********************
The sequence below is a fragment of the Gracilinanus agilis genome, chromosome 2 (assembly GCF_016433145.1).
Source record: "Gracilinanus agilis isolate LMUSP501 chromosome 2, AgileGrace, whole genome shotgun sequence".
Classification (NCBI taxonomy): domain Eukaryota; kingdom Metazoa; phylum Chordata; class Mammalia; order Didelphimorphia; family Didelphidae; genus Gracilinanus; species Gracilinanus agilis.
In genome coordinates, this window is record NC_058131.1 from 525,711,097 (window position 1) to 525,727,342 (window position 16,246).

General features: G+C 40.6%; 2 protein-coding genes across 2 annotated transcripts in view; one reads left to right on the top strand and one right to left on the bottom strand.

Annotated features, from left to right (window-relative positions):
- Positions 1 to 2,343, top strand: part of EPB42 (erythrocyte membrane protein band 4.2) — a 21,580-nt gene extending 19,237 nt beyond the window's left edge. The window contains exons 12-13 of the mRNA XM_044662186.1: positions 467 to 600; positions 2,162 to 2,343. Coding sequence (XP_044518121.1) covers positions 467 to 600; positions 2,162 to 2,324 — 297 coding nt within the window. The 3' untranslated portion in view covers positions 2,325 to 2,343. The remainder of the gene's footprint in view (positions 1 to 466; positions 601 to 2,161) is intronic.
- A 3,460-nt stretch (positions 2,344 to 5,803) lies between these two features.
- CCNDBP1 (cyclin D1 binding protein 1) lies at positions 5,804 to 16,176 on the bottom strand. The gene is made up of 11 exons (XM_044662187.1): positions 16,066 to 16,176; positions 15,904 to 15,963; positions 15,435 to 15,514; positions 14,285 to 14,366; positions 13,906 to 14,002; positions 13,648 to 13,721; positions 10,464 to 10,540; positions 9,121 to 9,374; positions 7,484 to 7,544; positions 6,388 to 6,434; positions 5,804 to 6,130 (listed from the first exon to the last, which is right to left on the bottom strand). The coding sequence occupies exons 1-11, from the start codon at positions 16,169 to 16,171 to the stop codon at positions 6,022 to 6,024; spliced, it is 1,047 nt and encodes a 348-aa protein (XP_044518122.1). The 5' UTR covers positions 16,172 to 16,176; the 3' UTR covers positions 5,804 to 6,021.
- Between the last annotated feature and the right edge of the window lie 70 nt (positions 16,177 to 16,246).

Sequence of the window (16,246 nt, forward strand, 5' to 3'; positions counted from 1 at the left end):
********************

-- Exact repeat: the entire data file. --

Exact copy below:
The sequence below is a fragment of the Gracilinanus agilis genome, chromosome 2 (assembly GCF_016433145.1).
Source record: "Gracilinanus agilis isolate LMUSP501 chromosome 2, AgileGrace, whole genome shotgun sequence".
Classification (NCBI taxonomy): domain Eukaryota; kingdom Metazoa; phylum Chordata; class Mammalia; order Didelphimorphia; family Didelphidae; genus Gracilinanus; species Gracilinanus agilis.
In genome coordinates, this window is record NC_058131.1 from 525,711,097 (window position 1) to 525,727,342 (window position 16,246).

General features: G+C 40.6%; 2 protein-coding genes across 2 annotated transcripts in view; one reads left to right on the top strand and one right to left on the bottom strand.

Annotated features, from left to right (window-relative positions):
- Positions 1 to 2,343, top strand: part of EPB42 (erythrocyte membrane protein band 4.2) — a 21,580-nt gene extending 19,237 nt beyond the window's left edge. The window contains exons 12-13 of the mRNA XM_044662186.1: positions 467 to 600; positions 2,162 to 2,343. Coding sequence (XP_044518121.1) covers positions 467 to 600; positions 2,162 to 2,324 — 297 coding nt within the window. The 3' untranslated portion in view covers positions 2,325 to 2,343. The remainder of the gene's footprint in view (positions 1 to 466; positions 601 to 2,161) is intronic.
- A 3,460-nt stretch (positions 2,344 to 5,803) lies between these two features.
- CCNDBP1 (cyclin D1 binding protein 1) lies at positions 5,804 to 16,176 on the bottom strand. The gene is made up of 11 exons (XM_044662187.1): positions 16,066 to 16,176; positions 15,904 to 15,963; positions 15,435 to 15,514; positions 14,285 to 14,366; positions 13,906 to 14,002; positions 13,648 to 13,721; positions 10,464 to 10,540; positions 9,121 to 9,374; positions 7,484 to 7,544; positions 6,388 to 6,434; positions 5,804 to 6,130 (listed from the first exon to the last, which is right to left on the bottom strand). The coding sequence occupies exons 1-11, from the start codon at positions 16,169 to 16,171 to the stop codon at positions 6,022 to 6,024; spliced, it is 1,047 nt and encodes a 348-aa protein (XP_044518122.1). The 5' UTR covers positions 16,172 to 16,176; the 3' UTR covers positions 5,804 to 6,021.
- Between the last annotated feature and the right edge of the window lie 70 nt (positions 16,177 to 16,246).

Sequence of the window (16,246 nt, forward strand, 5' to 3'; positions counted from 1 at the left end):